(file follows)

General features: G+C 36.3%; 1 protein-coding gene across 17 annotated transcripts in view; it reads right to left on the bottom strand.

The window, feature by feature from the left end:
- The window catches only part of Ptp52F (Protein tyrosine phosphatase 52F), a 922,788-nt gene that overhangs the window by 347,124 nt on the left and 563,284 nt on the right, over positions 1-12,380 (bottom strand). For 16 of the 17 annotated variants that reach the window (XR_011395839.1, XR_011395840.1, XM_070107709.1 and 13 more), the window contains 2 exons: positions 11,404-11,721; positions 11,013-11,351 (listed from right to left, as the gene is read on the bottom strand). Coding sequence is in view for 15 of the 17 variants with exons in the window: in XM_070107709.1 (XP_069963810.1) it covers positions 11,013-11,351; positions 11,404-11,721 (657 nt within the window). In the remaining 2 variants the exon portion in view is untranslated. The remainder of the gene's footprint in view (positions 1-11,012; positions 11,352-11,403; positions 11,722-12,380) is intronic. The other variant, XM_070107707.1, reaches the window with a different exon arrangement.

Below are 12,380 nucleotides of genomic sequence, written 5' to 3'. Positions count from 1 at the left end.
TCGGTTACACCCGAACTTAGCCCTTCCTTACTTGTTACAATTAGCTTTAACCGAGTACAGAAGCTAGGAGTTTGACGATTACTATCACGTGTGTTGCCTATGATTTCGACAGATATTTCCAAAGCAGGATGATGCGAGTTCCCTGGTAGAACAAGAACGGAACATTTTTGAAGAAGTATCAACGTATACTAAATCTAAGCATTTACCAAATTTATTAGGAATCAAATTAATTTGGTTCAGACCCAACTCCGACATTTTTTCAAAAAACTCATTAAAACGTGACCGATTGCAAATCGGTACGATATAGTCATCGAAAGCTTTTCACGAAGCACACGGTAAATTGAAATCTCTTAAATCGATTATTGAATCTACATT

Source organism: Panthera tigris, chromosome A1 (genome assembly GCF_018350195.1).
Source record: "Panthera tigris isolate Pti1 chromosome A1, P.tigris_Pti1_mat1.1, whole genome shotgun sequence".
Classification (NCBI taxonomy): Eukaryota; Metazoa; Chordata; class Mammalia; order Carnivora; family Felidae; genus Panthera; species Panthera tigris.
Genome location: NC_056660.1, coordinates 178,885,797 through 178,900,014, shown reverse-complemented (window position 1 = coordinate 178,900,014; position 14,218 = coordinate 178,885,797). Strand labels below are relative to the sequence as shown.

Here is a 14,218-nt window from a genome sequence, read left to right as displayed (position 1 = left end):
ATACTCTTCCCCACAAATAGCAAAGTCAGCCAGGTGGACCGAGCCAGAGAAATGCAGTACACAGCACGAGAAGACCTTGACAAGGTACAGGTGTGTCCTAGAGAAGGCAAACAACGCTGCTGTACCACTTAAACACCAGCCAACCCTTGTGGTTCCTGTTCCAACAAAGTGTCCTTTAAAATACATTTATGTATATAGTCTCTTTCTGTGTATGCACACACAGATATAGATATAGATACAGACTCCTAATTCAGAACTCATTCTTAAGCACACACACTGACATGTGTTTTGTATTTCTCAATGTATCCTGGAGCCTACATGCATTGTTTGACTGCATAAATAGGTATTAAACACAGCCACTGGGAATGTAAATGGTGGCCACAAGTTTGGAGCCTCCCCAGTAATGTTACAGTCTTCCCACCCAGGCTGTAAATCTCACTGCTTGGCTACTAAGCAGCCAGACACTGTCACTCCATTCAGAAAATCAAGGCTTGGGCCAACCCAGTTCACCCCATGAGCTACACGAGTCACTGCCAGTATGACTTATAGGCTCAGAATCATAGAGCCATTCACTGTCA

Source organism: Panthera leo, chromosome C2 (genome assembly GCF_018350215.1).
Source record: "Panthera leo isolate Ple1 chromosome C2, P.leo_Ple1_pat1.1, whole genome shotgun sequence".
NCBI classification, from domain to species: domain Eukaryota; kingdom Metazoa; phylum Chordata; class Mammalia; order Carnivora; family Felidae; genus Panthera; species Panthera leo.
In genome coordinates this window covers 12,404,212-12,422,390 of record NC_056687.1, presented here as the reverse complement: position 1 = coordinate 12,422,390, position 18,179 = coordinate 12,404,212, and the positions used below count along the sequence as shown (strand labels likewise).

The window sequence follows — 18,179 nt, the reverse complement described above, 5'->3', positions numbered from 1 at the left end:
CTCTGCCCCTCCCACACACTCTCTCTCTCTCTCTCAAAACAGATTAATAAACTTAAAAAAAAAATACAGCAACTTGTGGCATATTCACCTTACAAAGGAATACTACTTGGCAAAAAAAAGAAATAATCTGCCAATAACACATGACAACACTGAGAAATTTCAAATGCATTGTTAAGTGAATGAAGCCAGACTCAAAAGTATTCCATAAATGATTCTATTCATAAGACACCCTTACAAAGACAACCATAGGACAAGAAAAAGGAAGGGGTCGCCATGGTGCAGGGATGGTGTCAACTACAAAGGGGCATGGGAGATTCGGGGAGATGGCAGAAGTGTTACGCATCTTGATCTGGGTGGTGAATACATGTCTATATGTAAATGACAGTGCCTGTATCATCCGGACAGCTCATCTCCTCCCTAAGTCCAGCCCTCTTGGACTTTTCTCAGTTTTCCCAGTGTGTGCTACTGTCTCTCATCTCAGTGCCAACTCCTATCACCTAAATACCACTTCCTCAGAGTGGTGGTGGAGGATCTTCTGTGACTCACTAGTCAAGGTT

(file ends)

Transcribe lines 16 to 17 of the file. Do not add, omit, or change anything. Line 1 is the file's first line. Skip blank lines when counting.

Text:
The window sequence follows — 18,179 nt, the reverse complement described above, 5'->3', positions numbered from 1 at the left end:
CTCTGCCCCTCCCACACACTCTCTCTCTCTCTCTCAAAACAGATTAATAAACTTAAAAAAAAAATACAGCAACTTGTGGCATATTCACCTTACAAAGGAATACTACTTGGCAAAAAAAAGAAATAATCTGCCAATAACACATGACAACACTGAGAAATTTCAAATGCATTGTTAAGTGAATGAAGCCAGACTCAAAAGTATTCCATAAATGATTCTATTCATAAGACACCCTTACAAAGACAACCATAGGACAAGAAAAAGGAAGGGGTCGCCATGGTGCAGGGATGGTGTCAACTACAAAGGGGCATGGGAGATTCGGGGAGATGGCAGAAGTGTTACGCATCTTGATCTGGGTGGTGAATACATGTCTATATGTAAATGACAGTGCCTGTATCATCCGGACAGCTCATCTCCTCCCTAAGTCCAGCCCTCTTGGACTTTTCTCAGTTTTCCCAGTGTGTGCTACTGTCTCTCATCTCAGTGCCAACTCCTATCACCTAAATACCACTTCCTCAGAGTGGTGGTGGAGGATCTTCTGTGACTCACTAGTCAAGGTT